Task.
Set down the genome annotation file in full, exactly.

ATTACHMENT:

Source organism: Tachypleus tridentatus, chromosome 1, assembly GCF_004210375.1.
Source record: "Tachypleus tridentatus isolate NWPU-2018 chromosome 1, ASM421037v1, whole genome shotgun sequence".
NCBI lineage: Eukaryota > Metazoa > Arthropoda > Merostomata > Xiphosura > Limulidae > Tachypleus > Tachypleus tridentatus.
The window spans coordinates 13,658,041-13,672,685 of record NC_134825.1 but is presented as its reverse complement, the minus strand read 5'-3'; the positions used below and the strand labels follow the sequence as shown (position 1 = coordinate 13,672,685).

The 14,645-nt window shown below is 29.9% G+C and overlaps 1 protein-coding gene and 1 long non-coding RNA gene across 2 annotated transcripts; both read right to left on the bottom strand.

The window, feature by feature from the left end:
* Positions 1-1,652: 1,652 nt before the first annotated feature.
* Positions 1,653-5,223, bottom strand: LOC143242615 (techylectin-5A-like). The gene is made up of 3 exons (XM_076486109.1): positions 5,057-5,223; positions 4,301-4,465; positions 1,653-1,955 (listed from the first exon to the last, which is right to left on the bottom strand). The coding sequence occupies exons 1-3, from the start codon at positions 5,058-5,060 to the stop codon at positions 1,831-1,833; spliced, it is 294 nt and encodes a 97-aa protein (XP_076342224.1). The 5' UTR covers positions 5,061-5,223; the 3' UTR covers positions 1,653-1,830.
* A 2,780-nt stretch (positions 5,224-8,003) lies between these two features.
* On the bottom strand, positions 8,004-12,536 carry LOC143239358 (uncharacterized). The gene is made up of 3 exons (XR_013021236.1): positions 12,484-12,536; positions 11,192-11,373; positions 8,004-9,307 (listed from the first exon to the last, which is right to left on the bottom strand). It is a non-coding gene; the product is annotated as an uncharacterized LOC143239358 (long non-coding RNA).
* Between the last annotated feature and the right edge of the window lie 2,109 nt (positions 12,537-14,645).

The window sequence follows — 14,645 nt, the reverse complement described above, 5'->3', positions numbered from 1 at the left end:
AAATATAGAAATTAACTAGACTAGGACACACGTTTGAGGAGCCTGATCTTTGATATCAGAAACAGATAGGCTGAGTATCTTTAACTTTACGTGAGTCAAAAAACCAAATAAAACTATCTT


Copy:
Source organism: Tachypleus tridentatus, chromosome 1, assembly GCF_004210375.1.
Source record: "Tachypleus tridentatus isolate NWPU-2018 chromosome 1, ASM421037v1, whole genome shotgun sequence".
NCBI lineage: Eukaryota > Metazoa > Arthropoda > Merostomata > Xiphosura > Limulidae > Tachypleus > Tachypleus tridentatus.
The window spans coordinates 13,658,041-13,672,685 of record NC_134825.1 but is presented as its reverse complement, the minus strand read 5'-3'; the positions used below and the strand labels follow the sequence as shown (position 1 = coordinate 13,672,685).

The 14,645-nt window shown below is 29.9% G+C and overlaps 1 protein-coding gene and 1 long non-coding RNA gene across 2 annotated transcripts; both read right to left on the bottom strand.

The window, feature by feature from the left end:
* Positions 1-1,652: 1,652 nt before the first annotated feature.
* Positions 1,653-5,223, bottom strand: LOC143242615 (techylectin-5A-like). The gene is made up of 3 exons (XM_076486109.1): positions 5,057-5,223; positions 4,301-4,465; positions 1,653-1,955 (listed from the first exon to the last, which is right to left on the bottom strand). The coding sequence occupies exons 1-3, from the start codon at positions 5,058-5,060 to the stop codon at positions 1,831-1,833; spliced, it is 294 nt and encodes a 97-aa protein (XP_076342224.1). The 5' UTR covers positions 5,061-5,223; the 3' UTR covers positions 1,653-1,830.
* A 2,780-nt stretch (positions 5,224-8,003) lies between these two features.
* On the bottom strand, positions 8,004-12,536 carry LOC143239358 (uncharacterized). The gene is made up of 3 exons (XR_013021236.1): positions 12,484-12,536; positions 11,192-11,373; positions 8,004-9,307 (listed from the first exon to the last, which is right to left on the bottom strand). It is a non-coding gene; the product is annotated as an uncharacterized LOC143239358 (long non-coding RNA).
* Between the last annotated feature and the right edge of the window lie 2,109 nt (positions 12,537-14,645).

The window sequence follows — 14,645 nt, the reverse complement described above, 5'->3', positions numbered from 1 at the left end:
AAATATAGAAATTAACTAGACTAGGACACACGTTTGAGGAGCCTGATCTTTGATATCAGAAACAGATAGGCTGAGTATCTTTAACTTTACGTGAGTCAAAAAACCAAATAAAACTATCTT